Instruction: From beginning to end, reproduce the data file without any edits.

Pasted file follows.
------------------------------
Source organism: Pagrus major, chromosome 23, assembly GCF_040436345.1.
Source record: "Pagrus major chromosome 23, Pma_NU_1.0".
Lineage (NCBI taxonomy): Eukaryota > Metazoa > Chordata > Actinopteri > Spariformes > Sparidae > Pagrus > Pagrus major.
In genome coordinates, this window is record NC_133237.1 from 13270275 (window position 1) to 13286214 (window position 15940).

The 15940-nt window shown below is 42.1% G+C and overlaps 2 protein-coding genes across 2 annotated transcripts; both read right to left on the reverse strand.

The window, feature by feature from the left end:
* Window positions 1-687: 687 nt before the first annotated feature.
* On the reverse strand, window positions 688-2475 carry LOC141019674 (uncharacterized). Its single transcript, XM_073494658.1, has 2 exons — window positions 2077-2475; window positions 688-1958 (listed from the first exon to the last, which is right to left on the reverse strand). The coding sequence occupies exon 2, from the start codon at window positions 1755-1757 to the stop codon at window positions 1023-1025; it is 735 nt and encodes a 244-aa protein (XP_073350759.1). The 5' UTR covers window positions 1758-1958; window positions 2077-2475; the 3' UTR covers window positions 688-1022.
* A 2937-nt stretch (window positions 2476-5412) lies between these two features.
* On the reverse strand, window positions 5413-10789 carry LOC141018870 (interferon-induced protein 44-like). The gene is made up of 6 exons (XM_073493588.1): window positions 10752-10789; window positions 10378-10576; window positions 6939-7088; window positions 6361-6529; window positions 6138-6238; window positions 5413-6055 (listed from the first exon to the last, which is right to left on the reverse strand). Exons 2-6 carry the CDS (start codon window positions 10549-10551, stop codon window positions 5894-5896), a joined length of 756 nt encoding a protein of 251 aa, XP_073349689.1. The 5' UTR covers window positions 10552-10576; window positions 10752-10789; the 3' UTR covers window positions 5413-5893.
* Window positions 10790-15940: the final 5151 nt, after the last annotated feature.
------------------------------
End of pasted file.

Source organism: Pagrus major, chromosome 23, assembly GCF_040436345.1.
Source record: "Pagrus major chromosome 23, Pma_NU_1.0".
Lineage (NCBI taxonomy): Eukaryota > Metazoa > Chordata > Actinopteri > Spariformes > Sparidae > Pagrus > Pagrus major.
In genome coordinates, this window is record NC_133237.1 from 13270275 (window position 1) to 13286214 (window position 15940).

The 15940-nt window shown below is 42.1% G+C and overlaps 2 protein-coding genes across 2 annotated transcripts; both read right to left on the reverse strand.

The window, feature by feature from the left end:
* Window positions 1-687: 687 nt before the first annotated feature.
* On the reverse strand, window positions 688-2475 carry LOC141019674 (uncharacterized). Its single transcript, XM_073494658.1, has 2 exons — window positions 2077-2475; window positions 688-1958 (listed from the first exon to the last, which is right to left on the reverse strand). The coding sequence occupies exon 2, from the start codon at window positions 1755-1757 to the stop codon at window positions 1023-1025; it is 735 nt and encodes a 244-aa protein (XP_073350759.1). The 5' UTR covers window positions 1758-1958; window positions 2077-2475; the 3' UTR covers window positions 688-1022.
* A 2937-nt stretch (window positions 2476-5412) lies between these two features.
* On the reverse strand, window positions 5413-10789 carry LOC141018870 (interferon-induced protein 44-like). The gene is made up of 6 exons (XM_073493588.1): window positions 10752-10789; window positions 10378-10576; window positions 6939-7088; window positions 6361-6529; window positions 6138-6238; window positions 5413-6055 (listed from the first exon to the last, which is right to left on the reverse strand). Exons 2-6 carry the CDS (start codon window positions 10549-10551, stop codon window positions 5894-5896), a joined length of 756 nt encoding a protein of 251 aa, XP_073349689.1. The 5' UTR covers window positions 10552-10576; window positions 10752-10789; the 3' UTR covers window positions 5413-5893.
* Window positions 10790-15940: the final 5151 nt, after the last annotated feature.